Mysterium is precisely the kind of game that fulfills the idea of a cooperative game to me. In many cooperative games, players have free range of communication. Knowing this, games like Pandemic and Forbidden Island need to crank the difficulty and throw out harrowing choices for players to argue over. This in no way comes as a detriment to those titles, but games like Mysterium take cooperation in another direction. The fact that the ghost can not directly communicate with the psychics (nor can they makes gestures or sounds as context clues), becomes the focal point of the game. There is an imbalance in known information. Instead of being able to use the full range of spoken language to correct it, you are confined to speaking though the vision cards. The ghost needs to listen as psychics discuss the vision cards they are dealt. What associations are they making? What features of cards are they noticing? The psychics need to be aware that the ghost is listening. They need to be vocal about what they are learning, so the ghost can use the feedback for later visions.


True cooperation, in this sense, is the players working together despite an obstacle placed between them. Or even players having completely different, yet linked roles. Imagine the ‘warthog’ jeep from Halo. You can drive it or man the mounted machine gun, but you can’t do both. The driver’s responsibility is to position the vehicle to take minimal fire, while making sure the gunner can see and shoot with ease. Meanwhile the gunner needs to shoot enemies until they are dead from bullets so that the vehicle does not come under fire. Mysterium reminds me of such symbiotic relationships. Unlike other turn-based cooperative games where, in theory, a single player could just play multiple roles that function the same and succeed, games like Mysterium put in an information barrier and role differences that prevents such gameplay. A cooperative game, to me, should be designed in a way that says “You HAVE to work with someone else for this to function at all”. Other games I would better describe as ‘teamwork’. Games which can be completed alone, but done slightly faster with more players.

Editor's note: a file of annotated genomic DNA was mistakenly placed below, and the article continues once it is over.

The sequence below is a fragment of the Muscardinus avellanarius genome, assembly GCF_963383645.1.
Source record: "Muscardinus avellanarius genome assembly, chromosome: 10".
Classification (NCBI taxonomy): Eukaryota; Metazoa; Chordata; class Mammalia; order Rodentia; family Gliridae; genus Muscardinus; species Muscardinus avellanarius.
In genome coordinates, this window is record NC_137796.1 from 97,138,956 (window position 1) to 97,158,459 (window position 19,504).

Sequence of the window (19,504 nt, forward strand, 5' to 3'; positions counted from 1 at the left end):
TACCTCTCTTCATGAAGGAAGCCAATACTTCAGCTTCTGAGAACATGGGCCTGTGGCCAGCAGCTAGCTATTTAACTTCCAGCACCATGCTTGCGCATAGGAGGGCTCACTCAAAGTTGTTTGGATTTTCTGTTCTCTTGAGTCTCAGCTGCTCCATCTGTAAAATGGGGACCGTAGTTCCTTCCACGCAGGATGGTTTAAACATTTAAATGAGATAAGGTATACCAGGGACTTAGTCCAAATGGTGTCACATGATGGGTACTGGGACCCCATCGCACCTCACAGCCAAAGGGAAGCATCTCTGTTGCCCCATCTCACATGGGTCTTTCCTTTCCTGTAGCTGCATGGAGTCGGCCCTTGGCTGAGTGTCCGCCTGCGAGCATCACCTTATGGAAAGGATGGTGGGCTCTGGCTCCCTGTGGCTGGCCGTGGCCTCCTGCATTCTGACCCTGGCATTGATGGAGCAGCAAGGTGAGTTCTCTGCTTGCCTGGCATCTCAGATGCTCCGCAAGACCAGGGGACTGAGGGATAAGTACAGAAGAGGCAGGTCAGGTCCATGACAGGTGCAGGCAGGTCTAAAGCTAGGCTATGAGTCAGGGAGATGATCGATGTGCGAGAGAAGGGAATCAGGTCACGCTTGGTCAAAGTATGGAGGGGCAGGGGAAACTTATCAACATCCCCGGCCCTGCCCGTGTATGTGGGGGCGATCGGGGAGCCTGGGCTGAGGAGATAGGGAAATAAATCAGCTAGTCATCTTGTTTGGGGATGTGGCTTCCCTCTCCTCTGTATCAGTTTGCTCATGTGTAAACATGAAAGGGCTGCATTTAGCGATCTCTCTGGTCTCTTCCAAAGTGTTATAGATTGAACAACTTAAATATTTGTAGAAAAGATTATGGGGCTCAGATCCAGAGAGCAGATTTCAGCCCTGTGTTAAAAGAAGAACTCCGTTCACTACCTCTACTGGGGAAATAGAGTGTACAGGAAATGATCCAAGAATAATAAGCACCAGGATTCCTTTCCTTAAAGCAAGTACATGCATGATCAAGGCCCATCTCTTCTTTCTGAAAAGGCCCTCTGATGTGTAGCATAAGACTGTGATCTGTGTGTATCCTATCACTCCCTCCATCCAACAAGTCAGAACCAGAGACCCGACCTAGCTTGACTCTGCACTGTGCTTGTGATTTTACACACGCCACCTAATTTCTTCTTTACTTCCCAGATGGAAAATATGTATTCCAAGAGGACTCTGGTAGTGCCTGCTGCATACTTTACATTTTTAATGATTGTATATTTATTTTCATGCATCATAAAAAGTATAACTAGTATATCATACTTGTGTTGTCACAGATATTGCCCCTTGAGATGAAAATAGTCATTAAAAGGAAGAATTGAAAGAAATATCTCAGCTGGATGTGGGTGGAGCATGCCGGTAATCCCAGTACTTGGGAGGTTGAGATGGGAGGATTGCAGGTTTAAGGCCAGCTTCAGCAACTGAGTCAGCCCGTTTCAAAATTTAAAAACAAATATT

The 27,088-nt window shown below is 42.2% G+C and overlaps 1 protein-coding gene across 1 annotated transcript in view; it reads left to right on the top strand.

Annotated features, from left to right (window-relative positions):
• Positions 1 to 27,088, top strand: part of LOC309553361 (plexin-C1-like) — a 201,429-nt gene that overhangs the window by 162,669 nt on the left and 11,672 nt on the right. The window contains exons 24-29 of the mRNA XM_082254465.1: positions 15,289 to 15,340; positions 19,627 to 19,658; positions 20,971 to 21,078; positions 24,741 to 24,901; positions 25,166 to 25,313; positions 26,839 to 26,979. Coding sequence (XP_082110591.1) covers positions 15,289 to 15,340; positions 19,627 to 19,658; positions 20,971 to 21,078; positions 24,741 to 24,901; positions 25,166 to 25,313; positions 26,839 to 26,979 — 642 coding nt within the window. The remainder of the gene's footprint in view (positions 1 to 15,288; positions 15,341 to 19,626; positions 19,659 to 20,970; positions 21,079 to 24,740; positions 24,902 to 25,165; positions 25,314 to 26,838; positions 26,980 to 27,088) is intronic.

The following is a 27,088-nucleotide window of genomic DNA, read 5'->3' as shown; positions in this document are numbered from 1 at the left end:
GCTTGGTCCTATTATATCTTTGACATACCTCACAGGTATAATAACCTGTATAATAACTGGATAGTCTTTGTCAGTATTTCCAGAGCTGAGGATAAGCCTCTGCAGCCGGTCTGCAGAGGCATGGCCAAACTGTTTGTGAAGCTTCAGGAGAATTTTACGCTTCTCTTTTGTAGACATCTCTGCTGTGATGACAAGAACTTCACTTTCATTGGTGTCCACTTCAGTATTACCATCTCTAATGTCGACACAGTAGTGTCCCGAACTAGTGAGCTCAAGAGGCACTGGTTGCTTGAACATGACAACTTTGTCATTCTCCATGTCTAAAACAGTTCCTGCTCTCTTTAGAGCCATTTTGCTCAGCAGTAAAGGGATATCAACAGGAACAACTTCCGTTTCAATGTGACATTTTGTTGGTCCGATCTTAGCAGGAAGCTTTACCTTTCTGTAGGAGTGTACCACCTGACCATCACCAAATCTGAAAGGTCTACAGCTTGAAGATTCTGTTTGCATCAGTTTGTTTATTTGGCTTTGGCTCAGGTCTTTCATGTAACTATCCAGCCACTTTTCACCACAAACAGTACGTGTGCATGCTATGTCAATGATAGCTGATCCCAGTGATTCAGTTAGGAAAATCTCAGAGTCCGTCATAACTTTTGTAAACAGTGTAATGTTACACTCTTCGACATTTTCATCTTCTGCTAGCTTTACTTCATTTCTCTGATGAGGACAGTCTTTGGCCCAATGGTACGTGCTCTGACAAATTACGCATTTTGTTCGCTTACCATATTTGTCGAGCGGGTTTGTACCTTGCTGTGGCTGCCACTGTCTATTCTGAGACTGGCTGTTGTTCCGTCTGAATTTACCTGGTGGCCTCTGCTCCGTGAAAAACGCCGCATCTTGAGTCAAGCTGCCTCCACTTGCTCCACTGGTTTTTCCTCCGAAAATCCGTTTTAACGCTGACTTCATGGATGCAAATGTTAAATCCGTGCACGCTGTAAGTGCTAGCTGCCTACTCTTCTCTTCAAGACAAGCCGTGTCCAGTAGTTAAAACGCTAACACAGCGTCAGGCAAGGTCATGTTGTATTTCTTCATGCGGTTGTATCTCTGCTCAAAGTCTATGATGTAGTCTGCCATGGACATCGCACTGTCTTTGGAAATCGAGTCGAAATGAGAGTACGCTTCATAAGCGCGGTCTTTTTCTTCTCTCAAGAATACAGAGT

As for Mysterium itself, the pieces are GORGEOUS. Every single card has beautiful artwork, and I love the contrasting art styles between suspect cards and the vision cards. Characters, locations and items are real, tangible things that call for vivid, precisely detailed art. The vision cards, however, represent the wispy daydreams and disembodied thoughts floating into the psychics’ minds. As such these cards have a misty appearance to them. It feels very surreal to look at them, as if opening a door into a dream. Nothing in the vision cards makes sense out of context, and everything seems out of place with each other, contrasted with the orderly suspect cards.